Gaming in the United States has grown to become a $22 billion industry at retail in 2008. Watching over the interests of the publishers involved in that industry is the Entertainment Software Association, the trade group that organizes the Entertainment Software Ratings Board and the annual Electronic Entertainment Expo.
Earlier this month, the ESA made its annual accounting to the Internal Revenue Service and in the process provided insight into some of the changes necessitated by recent format switches of E3 and general growth in the gaming industry. For the year ended March 31, 2008, the ESA reported more than $28.21 million in income-producing activities, down from $29.02 million from the previous year.
While the total dollar amount funding the organization didn't change much year-to-year, the sources of that income fluctuated wildly. For the previous year, the ESA derived most of its income--some $18.46 million--from E3 2006, the last of the large-scale trade shows put on by the organization before a radical overhaul. After E3 was moved to nearby Santa Monica for 2007 and downsized from more than 60,000 attendees to roughly 5,000, its contribution to the ESA kitty shrank to a relatively paltry $3.49 million.
When the ESA first announced the plans for a smaller E3, it said the resulting revenue shortfall would be made up for partly by a hike in the organization's membership fees. Those fees were clearly reflected in the ESA's filing, as membership dues for the year of the Santa Monica E3 (April 1, 2007 - March 31, 2008) were $17.41 million, up nearly 300 percent from the prior year's total of $4.47 million. The year before that, the ESA's total income from membership dues was just over $1 million, making for a two-year, 1,600 percent surge in fees. After the hike in fees, the ESA saw its member ranks thinned by the departures of Activision, LucasArts, id Software, Crave, and NCsoft.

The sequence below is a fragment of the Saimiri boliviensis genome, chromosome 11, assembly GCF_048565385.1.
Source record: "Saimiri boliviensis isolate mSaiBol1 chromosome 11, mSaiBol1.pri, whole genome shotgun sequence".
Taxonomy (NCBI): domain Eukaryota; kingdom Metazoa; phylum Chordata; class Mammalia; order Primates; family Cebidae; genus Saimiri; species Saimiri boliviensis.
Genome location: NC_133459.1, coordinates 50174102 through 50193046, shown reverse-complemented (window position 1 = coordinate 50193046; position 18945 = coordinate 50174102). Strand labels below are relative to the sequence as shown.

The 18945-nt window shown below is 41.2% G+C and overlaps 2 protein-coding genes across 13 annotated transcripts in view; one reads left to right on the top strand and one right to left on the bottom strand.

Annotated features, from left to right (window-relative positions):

The ESA's other lines of income were similarly in flux for the year. Fees paid out to the ESA's Entertainment Software Rating Board were up to $5.18 million, a jump of 48 percent over the prior year's $3.5 million. An ESRB representative told GameSpot the increase in ratings fees was due partly to the Board receiving more submissions from publishers and partly due to an "adjusted fee structure to more fully cover ESRB costs and make accommodations for lower budget games." The ESA also continued to rake in money from states who tried to defend unconstitutional gaming legislation, as the ESA chalked up another $501,000 to its growing record of "litigation recovery."
Expenses showed a bit of volatility as well. The ESA paid out $5.4 million in event-cancellation feeswhen it decided to move E3 to Santa Monica, and more than $323,000 for the year it decided to move the show back to the Los Angeles Convention Center. Political contributions were also up leading in to the 2008 elections, with the ESA reporting $338,000 for the year, up from about $102,000 for the year before.
[UPDATE]: When asked if the return to a larger E3 meant that membership fees would be decreasing, ESA CEO Michael Gallagher told GameSpot, "The positive restructuring of the E3 Expo allowed us to revisit the ESA's dues structure. It is our hope that this new model will make the ESA an attractive and accessible option for small and mid-sized publishers so we can more fully represent our industry's diversity."
[CORRECTION]: This article originally reported that the ESA membership fees income increased 1,700 percent over a two-year span. The fees were actually 1,700 percent of their previous level, making for an increase of 1,600 percent. A similar miswording was made in referencing the single-year increase in dues, which were actually up 300 percent, not 400 percent of their previous level. GameSpot regrets the error.